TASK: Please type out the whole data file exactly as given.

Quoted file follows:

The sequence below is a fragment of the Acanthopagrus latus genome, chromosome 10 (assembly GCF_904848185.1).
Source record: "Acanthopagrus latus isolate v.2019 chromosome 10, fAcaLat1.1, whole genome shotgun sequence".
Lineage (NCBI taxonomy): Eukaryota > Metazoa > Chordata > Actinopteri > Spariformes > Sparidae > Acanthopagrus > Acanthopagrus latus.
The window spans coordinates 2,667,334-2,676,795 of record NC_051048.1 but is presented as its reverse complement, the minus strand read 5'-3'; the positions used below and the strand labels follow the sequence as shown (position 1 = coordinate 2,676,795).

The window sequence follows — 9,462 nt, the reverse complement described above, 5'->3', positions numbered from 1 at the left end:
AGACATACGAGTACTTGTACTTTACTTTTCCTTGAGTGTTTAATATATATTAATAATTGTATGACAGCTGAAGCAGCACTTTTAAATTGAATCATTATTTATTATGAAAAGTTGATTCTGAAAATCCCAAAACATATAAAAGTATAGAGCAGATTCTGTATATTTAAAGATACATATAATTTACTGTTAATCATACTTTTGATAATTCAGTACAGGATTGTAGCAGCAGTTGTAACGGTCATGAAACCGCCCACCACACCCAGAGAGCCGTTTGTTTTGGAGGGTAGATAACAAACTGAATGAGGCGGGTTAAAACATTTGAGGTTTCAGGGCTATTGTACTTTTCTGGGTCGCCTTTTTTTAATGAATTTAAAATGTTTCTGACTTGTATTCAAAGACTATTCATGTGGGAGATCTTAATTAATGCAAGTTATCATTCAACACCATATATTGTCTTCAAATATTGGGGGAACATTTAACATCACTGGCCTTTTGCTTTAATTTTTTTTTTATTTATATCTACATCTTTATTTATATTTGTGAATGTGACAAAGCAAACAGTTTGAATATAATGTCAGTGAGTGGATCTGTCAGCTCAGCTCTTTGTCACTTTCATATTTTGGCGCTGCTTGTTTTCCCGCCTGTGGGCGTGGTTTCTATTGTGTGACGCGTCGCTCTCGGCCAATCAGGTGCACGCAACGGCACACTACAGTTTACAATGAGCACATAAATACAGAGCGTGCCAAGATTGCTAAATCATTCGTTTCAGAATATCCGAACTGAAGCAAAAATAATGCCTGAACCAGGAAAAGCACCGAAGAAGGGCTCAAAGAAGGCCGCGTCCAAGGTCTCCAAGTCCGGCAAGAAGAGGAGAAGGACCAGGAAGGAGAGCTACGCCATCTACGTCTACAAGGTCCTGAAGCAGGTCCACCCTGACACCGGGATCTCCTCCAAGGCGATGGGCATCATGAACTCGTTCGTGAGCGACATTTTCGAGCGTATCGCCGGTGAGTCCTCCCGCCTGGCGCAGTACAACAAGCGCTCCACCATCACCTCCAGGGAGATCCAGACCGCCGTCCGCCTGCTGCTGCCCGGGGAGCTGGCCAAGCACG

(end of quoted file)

The sequence below is a fragment of the Acanthopagrus latus genome, chromosome 10 (assembly GCF_904848185.1).
Source record: "Acanthopagrus latus isolate v.2019 chromosome 10, fAcaLat1.1, whole genome shotgun sequence".
Lineage (NCBI taxonomy): Eukaryota > Metazoa > Chordata > Actinopteri > Spariformes > Sparidae > Acanthopagrus > Acanthopagrus latus.
The window spans coordinates 2,667,334-2,676,795 of record NC_051048.1 but is presented as its reverse complement, the minus strand read 5'-3'; the positions used below and the strand labels follow the sequence as shown (position 1 = coordinate 2,676,795).

The window sequence follows — 9,462 nt, the reverse complement described above, 5'->3', positions numbered from 1 at the left end:
AGACATACGAGTACTTGTACTTTACTTTTCCTTGAGTGTTTAATATATATTAATAATTGTATGACAGCTGAAGCAGCACTTTTAAATTGAATCATTATTTATTATGAAAAGTTGATTCTGAAAATCCCAAAACATATAAAAGTATAGAGCAGATTCTGTATATTTAAAGATACATATAATTTACTGTTAATCATACTTTTGATAATTCAGTACAGGATTGTAGCAGCAGTTGTAACGGTCATGAAACCGCCCACCACACCCAGAGAGCCGTTTGTTTTGGAGGGTAGATAACAAACTGAATGAGGCGGGTTAAAACATTTGAGGTTTCAGGGCTATTGTACTTTTCTGGGTCGCCTTTTTTTAATGAATTTAAAATGTTTCTGACTTGTATTCAAAGACTATTCATGTGGGAGATCTTAATTAATGCAAGTTATCATTCAACACCATATATTGTCTTCAAATATTGGGGGAACATTTAACATCACTGGCCTTTTGCTTTAATTTTTTTTTTATTTATATCTACATCTTTATTTATATTTGTGAATGTGACAAAGCAAACAGTTTGAATATAATGTCAGTGAGTGGATCTGTCAGCTCAGCTCTTTGTCACTTTCATATTTTGGCGCTGCTTGTTTTCCCGCCTGTGGGCGTGGTTTCTATTGTGTGACGCGTCGCTCTCGGCCAATCAGGTGCACGCAACGGCACACTACAGTTTACAATGAGCACATAAATACAGAGCGTGCCAAGATTGCTAAATCATTCGTTTCAGAATATCCGAACTGAAGCAAAAATAATGCCTGAACCAGGAAAAGCACCGAAGAAGGGCTCAAAGAAGGCCGCGTCCAAGGTCTCCAAGTCCGGCAAGAAGAGGAGAAGGACCAGGAAGGAGAGCTACGCCATCTACGTCTACAAGGTCCTGAAGCAGGTCCACCCTGACACCGGGATCTCCTCCAAGGCGATGGGCATCATGAACTCGTTCGTGAGCGACATTTTCGAGCGTATCGCCGGTGAGTCCTCCCGCCTGGCGCAGTACAACAAGCGCTCCACCATCACCTCCAGGGAGATCCAGACCGCCGTCCGCCTGCTGCTGCCCGGGGAGCTGGCCAAGCACG